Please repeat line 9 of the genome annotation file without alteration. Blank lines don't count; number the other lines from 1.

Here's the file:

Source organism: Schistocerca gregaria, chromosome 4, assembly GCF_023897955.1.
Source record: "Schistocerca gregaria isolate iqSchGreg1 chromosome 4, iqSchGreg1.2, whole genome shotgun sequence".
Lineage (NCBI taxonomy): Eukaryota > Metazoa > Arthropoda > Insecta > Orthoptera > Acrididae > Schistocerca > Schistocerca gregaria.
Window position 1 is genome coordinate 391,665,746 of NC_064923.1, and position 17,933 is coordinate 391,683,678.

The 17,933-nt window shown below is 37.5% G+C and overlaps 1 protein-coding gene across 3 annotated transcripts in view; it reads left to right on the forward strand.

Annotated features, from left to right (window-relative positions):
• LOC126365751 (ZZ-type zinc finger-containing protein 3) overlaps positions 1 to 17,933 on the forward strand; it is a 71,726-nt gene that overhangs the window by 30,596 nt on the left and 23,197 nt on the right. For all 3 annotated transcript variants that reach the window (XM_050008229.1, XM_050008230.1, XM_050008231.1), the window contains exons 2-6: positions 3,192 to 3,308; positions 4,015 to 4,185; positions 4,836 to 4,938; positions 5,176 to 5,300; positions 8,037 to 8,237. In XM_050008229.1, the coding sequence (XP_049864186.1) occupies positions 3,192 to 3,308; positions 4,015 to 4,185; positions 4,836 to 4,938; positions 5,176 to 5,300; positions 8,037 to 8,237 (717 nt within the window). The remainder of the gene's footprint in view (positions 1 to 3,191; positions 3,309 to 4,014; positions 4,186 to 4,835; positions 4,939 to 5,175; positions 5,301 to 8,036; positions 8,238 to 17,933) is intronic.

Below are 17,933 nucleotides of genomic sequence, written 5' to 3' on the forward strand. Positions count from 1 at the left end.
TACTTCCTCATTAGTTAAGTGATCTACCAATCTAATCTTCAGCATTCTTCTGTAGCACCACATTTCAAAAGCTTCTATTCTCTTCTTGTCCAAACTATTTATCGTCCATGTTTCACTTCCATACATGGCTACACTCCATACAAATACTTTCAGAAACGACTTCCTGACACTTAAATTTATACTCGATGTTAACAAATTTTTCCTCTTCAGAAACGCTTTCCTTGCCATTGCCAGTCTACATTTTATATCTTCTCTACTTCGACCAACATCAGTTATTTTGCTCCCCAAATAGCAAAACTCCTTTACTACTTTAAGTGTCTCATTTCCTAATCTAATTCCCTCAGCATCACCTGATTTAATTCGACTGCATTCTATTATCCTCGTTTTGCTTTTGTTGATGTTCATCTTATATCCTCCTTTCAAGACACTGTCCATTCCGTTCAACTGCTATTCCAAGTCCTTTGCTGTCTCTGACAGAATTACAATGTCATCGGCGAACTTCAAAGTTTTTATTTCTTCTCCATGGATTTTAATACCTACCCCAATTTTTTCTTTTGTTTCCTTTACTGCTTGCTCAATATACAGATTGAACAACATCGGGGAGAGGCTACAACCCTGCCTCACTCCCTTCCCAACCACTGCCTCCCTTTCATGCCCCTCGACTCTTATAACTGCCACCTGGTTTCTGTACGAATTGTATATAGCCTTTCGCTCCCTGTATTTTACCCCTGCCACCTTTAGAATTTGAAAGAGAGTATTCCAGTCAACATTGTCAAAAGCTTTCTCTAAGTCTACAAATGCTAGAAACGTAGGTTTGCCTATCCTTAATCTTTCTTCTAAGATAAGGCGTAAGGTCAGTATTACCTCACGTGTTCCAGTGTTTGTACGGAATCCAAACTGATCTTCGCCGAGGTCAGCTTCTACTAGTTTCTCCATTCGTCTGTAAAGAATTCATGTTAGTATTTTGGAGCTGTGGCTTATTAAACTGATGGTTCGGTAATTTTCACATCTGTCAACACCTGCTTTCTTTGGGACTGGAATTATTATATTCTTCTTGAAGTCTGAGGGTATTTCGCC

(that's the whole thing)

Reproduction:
TACTTCCTCATTAGTTAAGTGATCTACCAATCTAATCTTCAGCATTCTTCTGTAGCACCACATTTCAAAAGCTTCTATTCTCTTCTTGTCCAAACTATTTATCGTCCATGTTTCACTTCCATACATGGCTACACTCCATACAAATACTTTCAGAAACGACTTCCTGACACTTAAATTTATACTCGATGTTAACAAATTTTTCCTCTTCAGAAACGCTTTCCTTGCCATTGCCAGTCTACATTTTATATCTTCTCTACTTCGACCAACATCAGTTATTTTGCTCCCCAAATAGCAAAACTCCTTTACTACTTTAAGTGTCTCATTTCCTAATCTAATTCCCTCAGCATCACCTGATTTAATTCGACTGCATTCTATTATCCTCGTTTTGCTTTTGTTGATGTTCATCTTATATCCTCCTTTCAAGACACTGTCCATTCCGTTCAACTGCTATTCCAAGTCCTTTGCTGTCTCTGACAGAATTACAATGTCATCGGCGAACTTCAAAGTTTTTATTTCTTCTCCATGGATTTTAATACCTACCCCAATTTTTTCTTTTGTTTCCTTTACTGCTTGCTCAATATACAGATTGAACAACATCGGGGAGAGGCTACAACCCTGCCTCACTCCCTTCCCAACCACTGCCTCCCTTTCATGCCCCTCGACTCTTATAACTGCCACCTGGTTTCTGTACGAATTGTATATAGCCTTTCGCTCCCTGTATTTTACCCCTGCCACCTTTAGAATTTGAAAGAGAGTATTCCAGTCAACATTGTCAAAAGCTTTCTCTAAGTCTACAAATGCTAGAAACGTAGGTTTGCCTATCCTTAATCTTTCTTCTAAGATAAGGCGTAAGGTCAGTATTACCTCACGTGTTCCAGTGTTTGTACGGAATCCAAACTGATCTTCGCCGAGGTCAGCTTCTACTAGTTTCTCCATTCGTCTGTAAAGAATTCATGTTAGTATTTTGGAGCTGTGGCTTATTAAACTGATGGTTCGGTAATTTTCACATCTGTCAACACCTGCTTTCTTTGGGACTGGAATTATTATATTCTTCTTGAAGTCTGAGGGTATTTCGCC